SAWYER, MICHIGAN, JULY

In the kitchen I begin a list of things that rise naturally

or have the appearance of rising:

smoke and steam, the sun, the ocean, seas.

But today from the neighbor’s yard

a constant train of smoke is traveling

dependably sideways through ours.

From the moment I woke up it was so.

At first I thought it was a fog

but then I saw her, a woman

raking wet yard waste over a flame.

I come here sometimes in the summer

or at Christmas after I have made

the rounds, slept on everyone else’s couches.

My aunt puts me to work around the property.

She makes jewelry. My grandmother this July

is in the basement making quilts

for her daughter’s shop. We talk little, but some.

Her husband died early of AIDS so now that I’m older

each of us is learning what the other thinks of the gays.

This whole side of the family is made up of devout women.

Even toward the end of her life when my mother couldn’t speak

one coherent sentence she managed to produce

a line from scripture one morning over breakfast, that her

redeemer lives. Besides this, I think of the time I was very young

when she said that gay men, although she had nothing

against them, were going to hell.

My aunt hands me a pair of gloves and tells me

what needs moving that she hasn’t been able to move

because of her hip, what needs to be weeded.

I ask about a tree that looks like it’s dying but she says

it’s just naturally weepy, and then, Well what

do you expect, she says, living as we do on sand.

No such thing as a weed, I like to remind myself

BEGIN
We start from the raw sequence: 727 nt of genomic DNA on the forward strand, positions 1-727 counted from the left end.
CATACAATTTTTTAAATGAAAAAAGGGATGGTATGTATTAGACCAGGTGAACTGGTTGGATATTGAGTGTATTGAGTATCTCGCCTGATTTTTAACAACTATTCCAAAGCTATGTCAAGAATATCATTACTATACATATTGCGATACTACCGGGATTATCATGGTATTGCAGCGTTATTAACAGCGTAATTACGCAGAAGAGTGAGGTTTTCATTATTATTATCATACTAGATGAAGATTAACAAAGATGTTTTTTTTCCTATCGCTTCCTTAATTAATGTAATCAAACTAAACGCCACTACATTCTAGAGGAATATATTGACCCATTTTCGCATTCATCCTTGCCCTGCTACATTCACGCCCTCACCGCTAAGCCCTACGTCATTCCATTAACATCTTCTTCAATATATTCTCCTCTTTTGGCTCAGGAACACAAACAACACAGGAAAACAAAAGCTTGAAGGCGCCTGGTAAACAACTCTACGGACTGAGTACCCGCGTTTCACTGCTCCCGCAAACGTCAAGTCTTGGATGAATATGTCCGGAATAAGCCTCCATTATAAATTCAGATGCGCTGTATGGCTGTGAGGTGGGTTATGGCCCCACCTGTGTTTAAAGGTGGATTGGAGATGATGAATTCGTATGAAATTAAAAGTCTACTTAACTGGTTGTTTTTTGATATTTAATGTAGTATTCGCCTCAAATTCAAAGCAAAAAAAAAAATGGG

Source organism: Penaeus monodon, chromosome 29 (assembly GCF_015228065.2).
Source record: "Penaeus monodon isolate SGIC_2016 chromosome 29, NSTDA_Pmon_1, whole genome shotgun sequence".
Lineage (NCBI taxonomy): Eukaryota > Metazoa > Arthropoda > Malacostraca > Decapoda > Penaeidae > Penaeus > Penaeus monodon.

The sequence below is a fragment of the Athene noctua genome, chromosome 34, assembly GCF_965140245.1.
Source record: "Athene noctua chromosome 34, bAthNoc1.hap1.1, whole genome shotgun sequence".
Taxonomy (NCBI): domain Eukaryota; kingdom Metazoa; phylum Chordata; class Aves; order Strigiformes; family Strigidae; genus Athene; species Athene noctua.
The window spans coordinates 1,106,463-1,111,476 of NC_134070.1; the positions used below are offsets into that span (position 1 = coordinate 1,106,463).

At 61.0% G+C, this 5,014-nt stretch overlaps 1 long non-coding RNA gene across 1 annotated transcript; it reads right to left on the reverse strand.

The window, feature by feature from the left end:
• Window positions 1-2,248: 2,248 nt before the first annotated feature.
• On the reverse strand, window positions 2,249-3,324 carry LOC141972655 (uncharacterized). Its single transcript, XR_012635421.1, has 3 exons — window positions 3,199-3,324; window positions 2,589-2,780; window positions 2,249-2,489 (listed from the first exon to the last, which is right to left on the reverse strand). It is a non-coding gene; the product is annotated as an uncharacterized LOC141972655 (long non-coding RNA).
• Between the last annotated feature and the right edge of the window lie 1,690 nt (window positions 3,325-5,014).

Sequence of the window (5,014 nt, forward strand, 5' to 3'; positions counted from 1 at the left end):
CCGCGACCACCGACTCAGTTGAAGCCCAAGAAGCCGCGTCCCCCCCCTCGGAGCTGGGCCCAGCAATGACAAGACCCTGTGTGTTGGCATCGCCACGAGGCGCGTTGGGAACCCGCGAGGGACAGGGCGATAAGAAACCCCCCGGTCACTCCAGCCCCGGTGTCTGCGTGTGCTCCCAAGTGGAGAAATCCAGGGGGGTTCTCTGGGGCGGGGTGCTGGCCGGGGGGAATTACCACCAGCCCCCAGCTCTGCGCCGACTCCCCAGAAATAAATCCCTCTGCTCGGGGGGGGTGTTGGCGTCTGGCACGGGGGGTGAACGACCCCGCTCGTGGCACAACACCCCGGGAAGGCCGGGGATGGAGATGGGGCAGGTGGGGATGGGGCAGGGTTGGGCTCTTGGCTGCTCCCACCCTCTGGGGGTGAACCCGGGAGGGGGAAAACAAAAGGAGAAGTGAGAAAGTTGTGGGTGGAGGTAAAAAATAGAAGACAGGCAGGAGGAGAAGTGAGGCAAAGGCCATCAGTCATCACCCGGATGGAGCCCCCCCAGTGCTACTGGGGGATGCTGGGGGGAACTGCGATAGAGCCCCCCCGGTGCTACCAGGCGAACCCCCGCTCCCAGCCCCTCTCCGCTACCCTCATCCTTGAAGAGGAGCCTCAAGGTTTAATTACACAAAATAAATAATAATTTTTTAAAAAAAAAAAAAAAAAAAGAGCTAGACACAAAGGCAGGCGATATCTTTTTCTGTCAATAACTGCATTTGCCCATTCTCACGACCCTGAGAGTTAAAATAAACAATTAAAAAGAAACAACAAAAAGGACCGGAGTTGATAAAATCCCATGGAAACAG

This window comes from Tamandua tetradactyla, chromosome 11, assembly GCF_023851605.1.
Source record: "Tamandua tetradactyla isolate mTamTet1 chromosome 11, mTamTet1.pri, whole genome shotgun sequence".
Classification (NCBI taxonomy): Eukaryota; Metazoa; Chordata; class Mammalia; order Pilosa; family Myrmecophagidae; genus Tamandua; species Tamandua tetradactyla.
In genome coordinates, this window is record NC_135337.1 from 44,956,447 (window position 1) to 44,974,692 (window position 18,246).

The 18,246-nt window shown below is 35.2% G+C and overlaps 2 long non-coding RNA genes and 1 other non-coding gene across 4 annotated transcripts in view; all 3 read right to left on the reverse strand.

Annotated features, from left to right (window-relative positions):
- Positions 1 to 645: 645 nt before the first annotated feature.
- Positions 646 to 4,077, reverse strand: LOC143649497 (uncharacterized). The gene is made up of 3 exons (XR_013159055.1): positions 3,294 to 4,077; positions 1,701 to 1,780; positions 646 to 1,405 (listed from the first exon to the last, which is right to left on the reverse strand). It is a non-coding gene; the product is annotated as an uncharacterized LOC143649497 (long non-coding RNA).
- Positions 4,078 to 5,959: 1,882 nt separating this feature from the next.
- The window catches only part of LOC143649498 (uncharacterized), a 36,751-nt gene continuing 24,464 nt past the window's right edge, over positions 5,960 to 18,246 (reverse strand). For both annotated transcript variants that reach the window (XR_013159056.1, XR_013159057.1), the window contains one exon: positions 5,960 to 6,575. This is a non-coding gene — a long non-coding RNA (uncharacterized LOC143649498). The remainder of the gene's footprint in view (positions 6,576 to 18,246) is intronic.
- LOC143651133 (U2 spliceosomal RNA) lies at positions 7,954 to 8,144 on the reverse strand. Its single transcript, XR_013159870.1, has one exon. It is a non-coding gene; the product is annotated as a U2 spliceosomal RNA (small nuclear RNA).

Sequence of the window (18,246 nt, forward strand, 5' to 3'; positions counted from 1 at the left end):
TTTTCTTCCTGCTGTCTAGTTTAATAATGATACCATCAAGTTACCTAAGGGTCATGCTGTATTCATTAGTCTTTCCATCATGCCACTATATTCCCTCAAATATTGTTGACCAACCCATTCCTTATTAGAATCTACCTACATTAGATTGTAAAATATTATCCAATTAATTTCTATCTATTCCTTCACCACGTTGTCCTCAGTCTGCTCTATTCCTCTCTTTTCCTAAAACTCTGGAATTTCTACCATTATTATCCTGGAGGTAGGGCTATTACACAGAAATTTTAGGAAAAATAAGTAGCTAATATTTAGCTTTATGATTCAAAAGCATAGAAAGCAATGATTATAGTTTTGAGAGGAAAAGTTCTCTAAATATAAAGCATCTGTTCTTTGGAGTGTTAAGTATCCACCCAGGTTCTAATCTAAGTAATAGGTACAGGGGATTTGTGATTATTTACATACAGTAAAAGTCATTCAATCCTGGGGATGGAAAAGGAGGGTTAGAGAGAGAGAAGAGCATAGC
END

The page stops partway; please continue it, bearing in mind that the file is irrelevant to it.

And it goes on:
while I’m weeding, only the question of which plants

don’t you want growing around your house.

My aunt loves what she calls black grass and lets it grow.

When my mother died it was her sister

who showed me what it means to let things rise

around you, standing in the driveway between

pillars of coffee steam and Virginia Slims smoke

which she balanced in her hands.

At night there is a train that comes right by the house,

so incredibly close and so loud that I wake up each time

in terror thinking the sound has come from inside me.

 

 

 

HOMOSEXUALITY

About the house across the marsh from ours

my father had the theory that it

belonged to two men who must have been

lovers on the weekend.

This was based on the architecture

(Bauhaus) and something about

how the cars would be parked in the driveway.

 

 

 

ON ANONYMITY

We knew so little about the plague we underwent

Fresh-named

Even now I must review it

In life I had been stripped     sucked     paid for     scraped

In every Atlantic seaboard town

Sex was my green trapeze     my scanty armor

I preferred men     the gendered accoutrement

Of the French-Canadian duo     their arms around me

The way a bachelor fellow if he loved you

Would tie your wrists to a high branch with a thousand knots

Beauty     the betrayer

Was a mountain I moved through     my first and last muse

To have adored an ass     an old man     a roomful of people

I worked hard to erase the heavy netting strung between

One stranger at a time     O you must dissolve inside me

According to early reports the first cases took hold in the most promiscuous

So no one stands on a rug that cannot be pulled out from under him

I have been waiting to say this     I’m waving my arms now

Courage     dignity     a forced bloom

You do not belong to the family you believe you belong to


Author’s Note: “On Anonymity” is an erasure poem. The source text, Anonymity (1994), was written by my late mother, Susan Bergman. Reviewer Meg Wolitzer described the book as “a stark and angry account of the death of the author’s father from AIDS and the family’s subsequent uncovering of his covert homosexuality.” Original word order has been preserved and words have not been added or altered.